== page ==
Where:

NOPAT = represents the opportunity cost Capital Employed

WACC: Weighted Average Cost of Capital: this is the capital invested, both equity and debt capital. In this formula, the EVA is the residual income, which is the Net Operating Profit after tax minus the cost of the capital employed in the investment.

Calculation of Economic Value Added - EVA is calculated based on the following formula 03, adapted from Stewart (1990, p. 137):

NOPAT = represents the opportunity cost Capital Employed

where:

NOPAT: Net Operating Profit After Tax, in which the financial costs are not included in WACC: Weighted Average Cost of Capital: this is the capital invested, both equity and debt capital. In this formula, the EVA is the residual income, which is the Net Operating Profit after tax minus the cost of the capital employed in the investment. Some adjustments are required to determine the NOPAT and the Capital. Based on the accounting result to find the economic income, Frezatti (1999, p. 51, 60) classifies the necessary adjustments as follows: EVA = NOPAT - WACC x Capital.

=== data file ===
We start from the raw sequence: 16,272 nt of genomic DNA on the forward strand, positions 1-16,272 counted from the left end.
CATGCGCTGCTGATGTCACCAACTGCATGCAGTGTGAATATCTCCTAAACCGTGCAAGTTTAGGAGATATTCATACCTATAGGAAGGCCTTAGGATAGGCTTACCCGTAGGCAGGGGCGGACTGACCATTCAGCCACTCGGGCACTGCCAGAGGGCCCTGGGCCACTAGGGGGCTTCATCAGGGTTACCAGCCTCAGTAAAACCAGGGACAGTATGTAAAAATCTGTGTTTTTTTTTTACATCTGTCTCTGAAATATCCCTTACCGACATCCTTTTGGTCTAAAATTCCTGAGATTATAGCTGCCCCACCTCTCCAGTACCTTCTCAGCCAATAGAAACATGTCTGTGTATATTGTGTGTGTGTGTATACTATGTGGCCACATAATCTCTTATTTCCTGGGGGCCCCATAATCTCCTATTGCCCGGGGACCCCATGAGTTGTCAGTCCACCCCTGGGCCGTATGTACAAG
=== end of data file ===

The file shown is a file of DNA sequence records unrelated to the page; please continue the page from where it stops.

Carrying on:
2.7 Determining the average cost of capital

Determining the cost of debt capital can be done in a more direct manner for Stewart (1990, p. 435).

The cost of debt capital is the rate that a company should pay on the current market for being granted new long-term financing. Its best indication is the prevailing rate when negotiating the company’s debts on the public and open market. In the absence of a quote for its debits, the cost of debt capital of a company can be approximately determined based on the current rate that is being paid on the acquisition of debits from companies with the same review.

Example of calculating the Weighted Average Cost of Capital (WACC):

Note: The cost of financial and long-term liabilities should be after taxes because these types of funds result in a tax break; therefore, its cost should be reduced proportionately to this saving (an effect named financial leverage). In this example, the income tax rate is 30%.

Below is the capital structure of the company in the example and its costs:

• Short-term financial liabilities with 15% of the total with a cost of 25%;

• Long-term liabilities with 30% of the total with a cost of 20%;

• Shareholders' equity capital with 55% of the total with a cost of 30%.

Chart 2 shows the calculation of capital Weighted average cost for understanding.

Chart 2 Example of calculating the Weighted Average Cost of Capital.

Source of capital Weight A After tax cost B Weighted cost C=A*B
Financial liability 0.15 25% x (1 - 0.3) 2.63
Long-term liabilities 0.30 20% x (1 - 0.3) 4.20
Equity 0.55 30% 16.5

Source: prepared by the author (2013).